When it comes to carrying out home improvement jobs, you’ll no doubt be aiming for the house to look as spacious as possible. Everyone dreams of owning a home that has open plan rooms which are clutter-free. However, in reality, it can be hard to achieve.
If you’re about to tackle some room renovation tasks this year, there are a number of ways you can be space savvy and create more physical space around the house.
Take a look at the list below, room by room, for how you can incorporate space saving solutions while you improve your home.
The Living Room
If your living room is at the front of your house and is a closed-in room (with only one door to enter), consider the benefits of making this an open plan room. This would need one of the walls knocked through, leading into the dining room so that the downstairs level would all lead through to each other. The removal of internal walls instantly opens up the space.
Of course, knocking down a wall and creating an open plan level is a big job, but one which will give you much more space than you imagine. When you step into the front room which then leads seamlessly into the dining room or kitchen, the removal of the wall lets the eye flow straight through the room, creating the illusion of space.
The Dining Room
If you have a front room flowing into the back dining room (as above), the perfect finish to this is to have large windows which look out onto the back garden. This will instantly create an open plan, spacious room, letting in lots of natural light and extending the view into the garden.
One of the most popular ways to do this is to invest in external bi-fold doors to lead you from the dining room into the garden. The floor to ceiling panes removes what would originally be a back wall and a smaller window, allowing light to freely enter the house and again, create the illusion of a bigger space. There are some great examples and designs of these at Vufold.
Look at switching up your dining room table for one that folds out as another space-saving hack. If there are only two of you, get a four-person table, but one which can seat two and then folds out to seat four if needed.
It’s amazing what you can do to make small bedrooms look bigger, and still have enough storage to keep all your items in. The first trick is to invest in a bed which has an under bed pull out drawer. Or, a raised bed, where you can ‘hide’ your belongings under the bed in storage baskets or boxes.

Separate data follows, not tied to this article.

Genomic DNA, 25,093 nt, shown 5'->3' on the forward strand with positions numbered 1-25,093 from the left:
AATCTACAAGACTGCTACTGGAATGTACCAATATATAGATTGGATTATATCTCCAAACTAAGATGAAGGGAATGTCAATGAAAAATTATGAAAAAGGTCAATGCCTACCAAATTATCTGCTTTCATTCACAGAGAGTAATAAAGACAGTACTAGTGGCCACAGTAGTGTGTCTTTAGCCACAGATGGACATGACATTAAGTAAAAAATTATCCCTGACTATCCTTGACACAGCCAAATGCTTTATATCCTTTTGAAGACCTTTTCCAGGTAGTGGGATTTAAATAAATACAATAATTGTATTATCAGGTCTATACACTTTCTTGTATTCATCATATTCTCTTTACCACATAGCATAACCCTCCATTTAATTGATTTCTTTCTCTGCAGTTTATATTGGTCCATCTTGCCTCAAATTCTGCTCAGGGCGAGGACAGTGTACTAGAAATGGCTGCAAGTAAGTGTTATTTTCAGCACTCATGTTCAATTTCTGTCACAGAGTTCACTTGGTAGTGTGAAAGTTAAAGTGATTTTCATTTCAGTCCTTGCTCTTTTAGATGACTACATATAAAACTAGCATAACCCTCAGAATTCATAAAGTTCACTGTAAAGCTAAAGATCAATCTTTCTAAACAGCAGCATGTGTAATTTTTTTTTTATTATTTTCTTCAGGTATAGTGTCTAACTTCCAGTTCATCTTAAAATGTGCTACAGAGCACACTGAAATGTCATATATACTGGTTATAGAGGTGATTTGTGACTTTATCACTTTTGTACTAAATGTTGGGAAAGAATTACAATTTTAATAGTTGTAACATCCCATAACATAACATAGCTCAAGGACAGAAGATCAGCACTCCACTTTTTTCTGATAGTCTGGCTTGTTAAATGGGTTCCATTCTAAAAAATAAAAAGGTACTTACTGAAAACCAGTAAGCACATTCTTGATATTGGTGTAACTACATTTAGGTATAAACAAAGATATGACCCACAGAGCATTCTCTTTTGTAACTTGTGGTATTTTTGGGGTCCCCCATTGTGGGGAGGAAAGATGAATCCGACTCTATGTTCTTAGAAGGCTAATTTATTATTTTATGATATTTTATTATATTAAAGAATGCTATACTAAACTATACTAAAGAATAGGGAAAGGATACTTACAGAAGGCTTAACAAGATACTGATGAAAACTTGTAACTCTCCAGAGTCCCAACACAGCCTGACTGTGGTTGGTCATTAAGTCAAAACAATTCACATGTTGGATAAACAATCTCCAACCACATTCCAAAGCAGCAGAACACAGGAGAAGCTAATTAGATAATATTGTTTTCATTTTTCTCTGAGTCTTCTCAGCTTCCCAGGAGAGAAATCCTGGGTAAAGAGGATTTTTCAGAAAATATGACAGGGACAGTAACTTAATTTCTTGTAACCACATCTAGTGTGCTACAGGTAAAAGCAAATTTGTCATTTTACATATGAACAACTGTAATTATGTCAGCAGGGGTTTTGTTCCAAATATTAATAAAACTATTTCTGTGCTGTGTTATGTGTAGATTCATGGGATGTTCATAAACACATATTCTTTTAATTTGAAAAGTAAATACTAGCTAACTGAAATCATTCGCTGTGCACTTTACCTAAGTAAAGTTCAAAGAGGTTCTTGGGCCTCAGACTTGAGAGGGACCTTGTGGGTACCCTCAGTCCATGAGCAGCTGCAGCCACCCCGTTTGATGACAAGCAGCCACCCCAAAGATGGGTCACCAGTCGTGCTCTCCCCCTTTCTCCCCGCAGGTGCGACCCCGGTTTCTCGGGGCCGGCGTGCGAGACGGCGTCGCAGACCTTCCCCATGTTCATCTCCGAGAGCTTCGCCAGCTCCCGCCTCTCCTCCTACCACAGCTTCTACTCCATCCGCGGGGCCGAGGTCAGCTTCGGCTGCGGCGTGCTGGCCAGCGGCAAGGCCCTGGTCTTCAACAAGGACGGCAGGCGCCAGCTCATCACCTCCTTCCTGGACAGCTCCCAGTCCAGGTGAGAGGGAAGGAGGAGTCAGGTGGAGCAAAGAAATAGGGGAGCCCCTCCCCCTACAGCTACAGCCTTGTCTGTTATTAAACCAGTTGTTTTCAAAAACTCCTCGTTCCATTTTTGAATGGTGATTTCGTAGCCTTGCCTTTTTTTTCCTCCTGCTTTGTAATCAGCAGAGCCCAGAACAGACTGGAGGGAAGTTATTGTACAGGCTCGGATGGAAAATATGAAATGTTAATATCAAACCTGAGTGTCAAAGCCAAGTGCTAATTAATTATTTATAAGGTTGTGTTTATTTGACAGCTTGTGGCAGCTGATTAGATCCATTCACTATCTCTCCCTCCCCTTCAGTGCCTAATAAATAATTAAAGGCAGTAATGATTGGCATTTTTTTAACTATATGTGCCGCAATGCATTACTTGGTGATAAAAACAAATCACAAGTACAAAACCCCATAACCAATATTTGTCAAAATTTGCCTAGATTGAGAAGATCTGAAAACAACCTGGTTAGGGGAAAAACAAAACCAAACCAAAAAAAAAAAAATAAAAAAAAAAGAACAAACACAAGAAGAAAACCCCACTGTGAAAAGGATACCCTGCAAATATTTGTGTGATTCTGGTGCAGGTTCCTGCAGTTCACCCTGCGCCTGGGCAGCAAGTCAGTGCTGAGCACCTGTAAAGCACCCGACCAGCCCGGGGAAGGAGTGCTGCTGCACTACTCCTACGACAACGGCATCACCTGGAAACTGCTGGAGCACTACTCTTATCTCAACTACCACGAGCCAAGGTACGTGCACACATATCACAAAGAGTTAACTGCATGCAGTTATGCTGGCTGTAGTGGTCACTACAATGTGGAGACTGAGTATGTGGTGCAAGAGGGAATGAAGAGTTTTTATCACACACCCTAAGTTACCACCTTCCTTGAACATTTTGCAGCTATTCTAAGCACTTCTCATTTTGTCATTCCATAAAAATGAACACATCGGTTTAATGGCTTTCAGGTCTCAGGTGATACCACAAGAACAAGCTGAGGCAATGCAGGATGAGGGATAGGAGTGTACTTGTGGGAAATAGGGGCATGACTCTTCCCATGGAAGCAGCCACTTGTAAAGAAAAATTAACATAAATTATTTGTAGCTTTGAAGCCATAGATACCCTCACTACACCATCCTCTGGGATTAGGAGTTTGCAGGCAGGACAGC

The second trick is to use mirrors wherever possible. The best usage for mirrors is to opt for mirrored wardrobes, ideally facing the window. This will bounce the light and reflections around the room, giving the illusion of a bigger space.
Another option for the bedroom is to look at wall mounted cabinets as a form of storage, which will fix onto the walls in corners. Above the bed storage is also handy, as this can be used to store bedding, clothing, bags, shoes – whatever you want to stash into cupboards! You can also get lights mounted underneath the above the bed cabinets, acting as a reading light at night.
If your kitchen and dining room merge into one due to lack of space, look at getting an island built in. If there’s enough room for an island, it’s worth investing in because not only do they provide plenty of much-needed workspace, they also double up as a place to eat. So instead of that chunky dining room table eating up space, go for an island with room underneath for stools to be stored when not in use.
Another way to clutter-free your kitchen is to look at installing hooks and shelves onto the kitchen walls, to clear space from the work surfaces. For example, once the cabinets are filled, we tend to lay everything out on the worktops, even piling items on top of each other. Look at slim shelves that can store your spice rack, condiments, tea, coffee and sugar jars and other utensils. The clearer your worktops and units, the more spacious the kitchen can start looking.
When trying to be as space savvy as possible, the key is to attack two main aspects. The first is to assess what chunky items are taking up space, and looking at ways to reduce these with slimmer, foldable furniture and space-saving units. The second is to look at renovations – such as knocking a wall down or replacing windows and doors for bi-folding doors – to instantly open up space you never knew you had.
Analyse what is possible for your home, and prioritise accordingly. Then get ready to say hello to all this newly available space!
This is a collaborative post.